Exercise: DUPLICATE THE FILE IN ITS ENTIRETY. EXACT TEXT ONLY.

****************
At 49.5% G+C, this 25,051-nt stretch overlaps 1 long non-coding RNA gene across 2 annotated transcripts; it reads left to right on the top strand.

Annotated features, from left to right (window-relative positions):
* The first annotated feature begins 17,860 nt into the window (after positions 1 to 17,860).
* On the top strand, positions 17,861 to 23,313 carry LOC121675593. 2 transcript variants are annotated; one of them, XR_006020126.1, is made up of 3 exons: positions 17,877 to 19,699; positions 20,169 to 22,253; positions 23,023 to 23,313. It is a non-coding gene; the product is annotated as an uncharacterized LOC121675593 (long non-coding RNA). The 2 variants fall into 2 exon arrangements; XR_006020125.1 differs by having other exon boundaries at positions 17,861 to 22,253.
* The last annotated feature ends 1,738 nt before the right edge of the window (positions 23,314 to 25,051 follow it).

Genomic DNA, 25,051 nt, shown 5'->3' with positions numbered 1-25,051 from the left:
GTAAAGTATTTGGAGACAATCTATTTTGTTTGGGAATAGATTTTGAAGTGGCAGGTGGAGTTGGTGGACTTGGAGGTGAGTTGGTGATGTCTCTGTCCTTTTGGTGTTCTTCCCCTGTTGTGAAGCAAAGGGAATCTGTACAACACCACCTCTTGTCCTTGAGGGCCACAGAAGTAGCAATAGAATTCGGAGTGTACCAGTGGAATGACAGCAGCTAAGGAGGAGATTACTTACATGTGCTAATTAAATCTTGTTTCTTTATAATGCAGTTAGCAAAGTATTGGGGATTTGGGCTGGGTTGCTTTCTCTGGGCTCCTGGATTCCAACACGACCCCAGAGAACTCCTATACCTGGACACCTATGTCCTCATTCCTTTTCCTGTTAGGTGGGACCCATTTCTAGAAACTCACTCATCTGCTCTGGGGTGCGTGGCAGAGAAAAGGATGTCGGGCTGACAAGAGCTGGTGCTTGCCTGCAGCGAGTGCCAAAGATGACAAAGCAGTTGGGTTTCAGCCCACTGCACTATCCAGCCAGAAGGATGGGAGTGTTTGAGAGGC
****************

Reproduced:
At 49.5% G+C, this 25,051-nt stretch overlaps 1 long non-coding RNA gene across 2 annotated transcripts; it reads left to right on the top strand.

Annotated features, from left to right (window-relative positions):
* The first annotated feature begins 17,860 nt into the window (after positions 1 to 17,860).
* On the top strand, positions 17,861 to 23,313 carry LOC121675593. 2 transcript variants are annotated; one of them, XR_006020126.1, is made up of 3 exons: positions 17,877 to 19,699; positions 20,169 to 22,253; positions 23,023 to 23,313. It is a non-coding gene; the product is annotated as an uncharacterized LOC121675593 (long non-coding RNA). The 2 variants fall into 2 exon arrangements; XR_006020125.1 differs by having other exon boundaries at positions 17,861 to 22,253.
* The last annotated feature ends 1,738 nt before the right edge of the window (positions 23,314 to 25,051 follow it).

Genomic DNA, 25,051 nt, shown 5'->3' with positions numbered 1-25,051 from the left:
GTAAAGTATTTGGAGACAATCTATTTTGTTTGGGAATAGATTTTGAAGTGGCAGGTGGAGTTGGTGGACTTGGAGGTGAGTTGGTGATGTCTCTGTCCTTTTGGTGTTCTTCCCCTGTTGTGAAGCAAAGGGAATCTGTACAACACCACCTCTTGTCCTTGAGGGCCACAGAAGTAGCAATAGAATTCGGAGTGTACCAGTGGAATGACAGCAGCTAAGGAGGAGATTACTTACATGTGCTAATTAAATCTTGTTTCTTTATAATGCAGTTAGCAAAGTATTGGGGATTTGGGCTGGGTTGCTTTCTCTGGGCTCCTGGATTCCAACACGACCCCAGAGAACTCCTATACCTGGACACCTATGTCCTCATTCCTTTTCCTGTTAGGTGGGACCCATTTCTAGAAACTCACTCATCTGCTCTGGGGTGCGTGGCAGAGAAAAGGATGTCGGGCTGACAAGAGCTGGTGCTTGCCTGCAGCGAGTGCCAAAGATGACAAAGCAGTTGGGTTTCAGCCCACTGCACTATCCAGCCAGAAGGATGGGAGTGTTTGAGAGGC